There is a show going on in our local landscapes. I visited the Edison and Ford Winter Estates and Solomon’s Castle last week and, in addition to the history, architecture and landscapes, a stunning display of powderpuff shrubs caught my attention. The dependable powderpuff shrubs are in full bloom with their puffy pink to red flowers punctuating the green background foliage like exploding fireworks. This hardy group of plants offers an easy-to-manage shrub which flowers on and off all year. The powderpuff is a Florida-Friendly Landscaping™ recommended plant that you might like to include in your landscape.
There are a couple of powderpuff species in our area that are similar, but different. Whether you select Calliandra haematocephala which has large red/pink puffs up to three inches wide, one called Calliandra surinamensis also known as the pink powderpuff, or Calliandra emarginata, the dwarf powderpuff, a shorter variety with red flowers, they all have evergreen compound leaves and flowerheads that start life looking like red raspberries. These buds open up into a ball of colorful stamens which form the visible flower. While you can expect flowers all year long to some degree, some species bloom best in the fall and winter. The flowers do attract butterflies, hummingbirds and bees, so be prepared for a show!
Plant powderpuff shrubs in a full sun to part shade location. They are very drought tolerant once established, but are not very salt tolerant, so plan before you plant. The ultimate size of this shrub is rarely over twelve feet, but it can easily be pruned to size. Dwarf varieties naturally grow to about five feet tall without pruning. Pinching leads to more compact growth and more flowers. Powderpuff shrubs can be pruned into a small tree-form if desired, but most often an individual specimen shrub makes a fine landscape feature. I have also seen nice hedges made from powderpuff shrubs when kept at five to six-feet tall. Also consider that they can be maintained in large pots for a deck or patio display. Powderpuff shrubs are truly hardy in our area and will take the normal lows experienced in hardiness zone 9b.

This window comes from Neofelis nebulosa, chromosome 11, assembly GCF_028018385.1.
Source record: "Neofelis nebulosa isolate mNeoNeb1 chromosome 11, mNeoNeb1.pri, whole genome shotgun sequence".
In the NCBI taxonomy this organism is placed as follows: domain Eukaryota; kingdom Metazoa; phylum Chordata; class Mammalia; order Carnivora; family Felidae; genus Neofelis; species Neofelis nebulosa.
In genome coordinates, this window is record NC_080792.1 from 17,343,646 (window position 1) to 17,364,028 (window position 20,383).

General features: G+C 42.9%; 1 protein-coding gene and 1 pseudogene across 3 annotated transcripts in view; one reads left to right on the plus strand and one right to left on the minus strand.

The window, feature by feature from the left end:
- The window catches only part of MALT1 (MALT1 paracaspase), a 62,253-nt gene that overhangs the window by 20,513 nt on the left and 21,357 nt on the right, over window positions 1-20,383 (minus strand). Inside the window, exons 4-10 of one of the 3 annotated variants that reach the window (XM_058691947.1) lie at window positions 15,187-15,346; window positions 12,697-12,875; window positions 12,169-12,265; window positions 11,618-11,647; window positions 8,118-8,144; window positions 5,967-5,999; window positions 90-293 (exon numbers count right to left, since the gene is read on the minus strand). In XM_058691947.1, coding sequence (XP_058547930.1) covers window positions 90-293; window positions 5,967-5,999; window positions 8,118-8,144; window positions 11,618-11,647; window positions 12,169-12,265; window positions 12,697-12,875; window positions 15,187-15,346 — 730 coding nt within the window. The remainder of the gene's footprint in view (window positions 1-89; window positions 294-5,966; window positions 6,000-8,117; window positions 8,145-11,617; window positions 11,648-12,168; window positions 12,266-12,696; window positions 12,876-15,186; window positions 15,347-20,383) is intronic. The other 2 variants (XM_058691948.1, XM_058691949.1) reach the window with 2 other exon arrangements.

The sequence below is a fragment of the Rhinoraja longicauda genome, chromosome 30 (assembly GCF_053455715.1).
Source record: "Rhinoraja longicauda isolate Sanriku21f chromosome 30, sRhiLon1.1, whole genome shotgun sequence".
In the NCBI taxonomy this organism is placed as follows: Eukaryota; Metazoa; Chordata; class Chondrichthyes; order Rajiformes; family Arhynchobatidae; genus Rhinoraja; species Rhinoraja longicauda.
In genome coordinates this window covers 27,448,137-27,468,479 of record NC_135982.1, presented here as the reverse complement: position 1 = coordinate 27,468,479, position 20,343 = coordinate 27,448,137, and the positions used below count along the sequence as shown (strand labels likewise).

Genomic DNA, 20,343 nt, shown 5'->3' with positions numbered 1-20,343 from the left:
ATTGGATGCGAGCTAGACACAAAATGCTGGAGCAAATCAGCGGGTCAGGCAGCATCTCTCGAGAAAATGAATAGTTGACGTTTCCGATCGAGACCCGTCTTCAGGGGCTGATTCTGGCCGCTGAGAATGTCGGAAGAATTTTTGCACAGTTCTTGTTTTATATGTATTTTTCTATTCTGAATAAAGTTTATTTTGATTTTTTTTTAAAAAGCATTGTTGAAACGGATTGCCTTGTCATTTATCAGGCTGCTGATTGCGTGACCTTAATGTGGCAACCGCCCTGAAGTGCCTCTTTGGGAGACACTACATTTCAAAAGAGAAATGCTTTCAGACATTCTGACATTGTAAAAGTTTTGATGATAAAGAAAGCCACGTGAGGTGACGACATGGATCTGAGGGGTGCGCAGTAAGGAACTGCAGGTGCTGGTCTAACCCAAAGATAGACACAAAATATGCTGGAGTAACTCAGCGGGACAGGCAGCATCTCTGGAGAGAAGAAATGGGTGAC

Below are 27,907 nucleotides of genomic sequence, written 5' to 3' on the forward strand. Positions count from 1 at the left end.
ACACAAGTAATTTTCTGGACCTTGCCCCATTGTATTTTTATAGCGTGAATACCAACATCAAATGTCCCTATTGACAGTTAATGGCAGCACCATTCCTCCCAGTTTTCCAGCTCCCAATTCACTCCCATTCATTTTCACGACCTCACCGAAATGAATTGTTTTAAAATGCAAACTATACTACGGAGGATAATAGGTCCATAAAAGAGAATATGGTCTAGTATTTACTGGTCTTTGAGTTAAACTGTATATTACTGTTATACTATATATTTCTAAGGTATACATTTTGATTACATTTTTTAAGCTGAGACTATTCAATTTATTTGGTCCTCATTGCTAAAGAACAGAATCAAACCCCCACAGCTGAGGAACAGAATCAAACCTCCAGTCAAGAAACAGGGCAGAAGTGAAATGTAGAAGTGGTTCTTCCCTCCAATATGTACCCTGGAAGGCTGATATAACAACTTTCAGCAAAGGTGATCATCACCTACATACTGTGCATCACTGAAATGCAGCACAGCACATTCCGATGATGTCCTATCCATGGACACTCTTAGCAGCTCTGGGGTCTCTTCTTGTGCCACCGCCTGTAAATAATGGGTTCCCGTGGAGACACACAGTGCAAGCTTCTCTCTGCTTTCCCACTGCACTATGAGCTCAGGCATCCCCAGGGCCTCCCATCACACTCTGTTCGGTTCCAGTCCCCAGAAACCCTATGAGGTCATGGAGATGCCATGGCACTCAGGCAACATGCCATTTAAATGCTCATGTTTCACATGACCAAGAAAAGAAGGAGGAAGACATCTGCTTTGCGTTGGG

Powderpuff shrubs will produce bean-shaped seed pods which can be used for propagation. For best results, soak the seed contained in these pods before planting. Cuttings can also be easily rooted. A few minor pests to look out for are aphids, spider mites and thorn bugs. The thorn bugs may hide in plain site as they look just like a part of the branch until you take a closer look.
One last item to mention is that in addition to the pink and red flowers, there is a white cultivar called ‘White’ or ‘Alba’ which has beautiful puffy white blooms. There is also a dwarf cultivar of Calliandra haematocephala called ‘Nana’ with pink/red flowers. No matter which powderpuff you chose, you will not be disappointed. Take a look around today and you will want one in your own landscape tomorrow! For more information on all types of flowering shrubs suitable for our area, or to ask a question, please visit https://www.facebook.com/CharlotteMGLifeline/ . Ralph E. Mitchell is the Director/Horticulture Agent for the UF/IFAS Charlotte County Extension Service. He can be reached at 941-764-4344 or email@example.com.
Gilman, E. F. & Watson, G. D. (2014) Calliandra haematocephala: Powderpuff. The University of Florida Extension Service, IFAS.
Gilman, E. F. & Watson, G. D. (2014) Calliandra surinamensis: Pink Powderpuff. The University of Florida Extension Service, IFAS.
Calliandra emarginata, the dwarf powderpuff – (2019) UNF Landscape – Plants of the UNF Campus.
The Florida-Friendly Landscaping™ Guide to Plant Selection & Landscape Design (2010) The University of Florida Extension Services.
Calliandra haematocephala: (2019) Missouri Botanical Garden. http://www.missouribotanicalgarden.org/PlantFinder/PlantFinderDetails.aspx?kempercode=a493
Florida Gardener (2008) – Plant of the Month – Powderpuff – http://www.floridagardener.com/pom/powderpuff.htm.
Landre, C. (2019) Dwarf Powderpuff – Calliandra emarginata https://www.south-florida-plant-guide.com/dwarf-powderpuff.html
F.W. Mead, Florida Department of Agriculture and Consumer Services, Division of Plant Industry; & Fasulo, T. R. (2017) Featured Creatures – Thorn bug. University of Florida, IFAS.
Gilman, E. F. (1999) Calliandra haematocephala ‘Nana’. The University of Florida Extension Service, IFAS.